Iron-deficiency anemia is not uncommon in patients receiving HPN. A previous cross-sectional study of 49 patients actively receiving HPN for from 1 to 175 months showed 14 (31%) patients with evidence of iron-deficiency anemia.24 Anemia developed from 0 to 8 years after TPN started. Six patients had identifiable events, including active Crohn’s disease (3), upper GI bleeding (3), and menorrhagia (1). After supplemental iron therapy, anemia resolved in all patients except 1 who had persistent blood loss.

Adverse reactions to iron dextran are of 2 types. Type 1 IgE-mediated anaphylactic reaction seen exclusively with iron dextran is caused by preformed dextran antibodies.25 This type of reaction is uncommon, with a reported incidence of 500 mg). Fishbane et al20 reviewed the records from 4 dialysis centers comprising 573 patients treated with IV iron dextran. They found a 4.7% incidence of adverse reactions, with 0.7% of these classified as serious. Doses in this study were lower, averaging 100 mg per treatment. Recently, Barton et al28 treated 135 iron– deficient adults with normal renal function using 500-mg doses of iron dextran after premeditation with diphenhydramine, cimetidine, and dexamethasone. Of the 135 patients, 117 (86.7%) had no adverse reaction, and 18 (13.3%) had mild reactions, especially arthralgia and myalgia. No patient experienced an anaphylaxis-like reaction. Although these premedications seem to be safe and effective in preventing adverse reactions from iron dextran therapy, whether they are appropriate for patients on HPN who have chronic indwelling venous catheters remains unclear. TDI is more likely to be poorly tolerated than the more frequent administration of lesser amounts of iron and therefore, the chronic provision of iron in amounts predicted to equal that lost would seem to be the preferred treatment. Furthermore, we have documented that patients who have an allergic reaction to parenteral iron may well tolerate smaller doses.29 Patients who might be considered candidates for such therapy are those in whom iron deficiency has been shown to develop repeatedly or in whom iron deficiency is developing to a worsening degree. Once clinically assured of the cause, the amount of iron to be replaced can be roughly estimated by determining the iron equivalent of rate of hematocrit or hemoglobin drop over time by means of the following equation: iron (mg) = 0.3 x weight (lbs) x [100 – (actual Hb (g/dL) x 100)/desired Hb].30 For the group of patients described in the present study, the rate of iron loss was estimated to be about 10 mg/d, which could easily be provided parenterally on a long-term basis.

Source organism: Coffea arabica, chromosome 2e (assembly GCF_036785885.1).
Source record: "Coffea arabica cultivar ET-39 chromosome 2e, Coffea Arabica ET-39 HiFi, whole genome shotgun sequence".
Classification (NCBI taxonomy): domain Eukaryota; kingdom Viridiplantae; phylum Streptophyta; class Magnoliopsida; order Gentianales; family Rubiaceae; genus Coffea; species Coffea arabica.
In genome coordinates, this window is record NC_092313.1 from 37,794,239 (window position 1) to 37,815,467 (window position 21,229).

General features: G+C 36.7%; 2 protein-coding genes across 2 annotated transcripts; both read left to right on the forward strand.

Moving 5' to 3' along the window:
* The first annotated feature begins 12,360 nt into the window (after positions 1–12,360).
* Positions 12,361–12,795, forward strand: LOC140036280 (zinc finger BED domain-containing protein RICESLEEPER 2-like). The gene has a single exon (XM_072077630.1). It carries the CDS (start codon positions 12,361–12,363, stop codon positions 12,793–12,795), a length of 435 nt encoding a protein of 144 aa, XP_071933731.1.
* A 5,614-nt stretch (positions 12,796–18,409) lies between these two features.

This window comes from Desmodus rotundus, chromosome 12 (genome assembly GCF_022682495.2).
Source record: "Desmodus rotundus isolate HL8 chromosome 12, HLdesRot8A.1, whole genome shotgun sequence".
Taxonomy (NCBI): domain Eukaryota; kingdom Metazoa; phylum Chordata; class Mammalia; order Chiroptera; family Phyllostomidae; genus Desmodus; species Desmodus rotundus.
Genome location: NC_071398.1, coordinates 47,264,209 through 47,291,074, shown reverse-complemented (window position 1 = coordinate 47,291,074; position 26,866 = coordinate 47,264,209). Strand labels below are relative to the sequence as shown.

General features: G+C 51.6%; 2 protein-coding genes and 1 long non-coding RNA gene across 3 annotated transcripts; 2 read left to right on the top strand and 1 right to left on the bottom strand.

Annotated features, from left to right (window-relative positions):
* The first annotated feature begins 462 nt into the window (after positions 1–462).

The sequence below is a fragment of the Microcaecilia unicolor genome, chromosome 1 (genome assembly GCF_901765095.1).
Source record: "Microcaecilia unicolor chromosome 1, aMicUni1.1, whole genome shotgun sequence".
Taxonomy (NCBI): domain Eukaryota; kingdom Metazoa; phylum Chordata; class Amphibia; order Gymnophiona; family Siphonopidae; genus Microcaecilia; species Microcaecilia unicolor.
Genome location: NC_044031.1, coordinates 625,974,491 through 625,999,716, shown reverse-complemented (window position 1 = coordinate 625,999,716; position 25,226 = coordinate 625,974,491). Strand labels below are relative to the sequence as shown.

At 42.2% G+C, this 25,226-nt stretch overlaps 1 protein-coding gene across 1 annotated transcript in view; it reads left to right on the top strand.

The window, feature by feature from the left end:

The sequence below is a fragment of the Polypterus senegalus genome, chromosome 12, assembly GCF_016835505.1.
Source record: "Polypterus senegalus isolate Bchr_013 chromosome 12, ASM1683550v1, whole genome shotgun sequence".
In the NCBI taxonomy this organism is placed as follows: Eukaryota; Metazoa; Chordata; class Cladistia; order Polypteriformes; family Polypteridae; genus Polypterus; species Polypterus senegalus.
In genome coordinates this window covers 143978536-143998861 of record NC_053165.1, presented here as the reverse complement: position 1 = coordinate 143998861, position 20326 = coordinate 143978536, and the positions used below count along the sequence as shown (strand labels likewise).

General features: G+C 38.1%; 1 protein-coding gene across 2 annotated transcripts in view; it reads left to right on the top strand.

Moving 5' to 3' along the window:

Additional evidence suggesting iron loss as the primary cause of iron-deficiency anemia can be found in the 9 patients who received iron dextran therapy. At 1 month after therapy, an increase in hemoglobin level and hematocrit was seen, as expected. At 3 months, however, most patients showed a slight drop in hemoglobin level and hematocrit from the first month, with iron indices compatible with the redevelopment of mild iron deficiency. Between 3 and 6 months, 3 of 9 patients had evidence of iron-deficiency anemia and required an additional course of iron treatment.

There are some limitations to our study. The retrospective nature of the study may result in the exaggeration of the true incidence of iron deficiency. However, the rates of adverse reactions should be reasonable approximations. Our reported incidence of side effects is in fact similar to the incidence reported in a previous large, prospective study.20 In any case, further prospective studies will be required to refine recommendations regarding which patients should receive iron, when it should be provided, and how much should be provided in HPN.

In summary, iron-deficiency anemia occurred in approximately one-half of our patients on long-term HPN and appeared to be caused primarily by chronic blood loss. We suggest the routine monitoring of iron studies in these patients. For the first year after initiation of TPN, iron studies should be done every 3 months. If no problem is found during that examination, yearly assessment is sufficient. If iron deficiency is found, treatment should be proposed and monitored every 3 months until a stable iron regimen is defined, and then monitored every 6 months thereafter. Parenteral iron therapy can be used safely in patients who have evidence of iron deficiency after appropriate clinical investigation. Small amounts of iron in TPN (10 to 15 mg(d) are compatible with amino acid-dextrose solution (2 in 1 solution) and appear to be safe and effective repletion therapy.


1. Centers for Disease Control and Prevention: Recommendations to prevent and control iron deficiency in the United States. MMWR 47:1-29, 1998

2. Rockey D, Cello J: Evaluation of the gastrointestinal tract in patients with iron-deficiency anemia. N Engl J Med 329:16911695, 1993

3. Bonnar J: Anaemia in obstetrics: An evaluation of treatment by iron dextran infusion. BMJ 2:1030-1033, 1965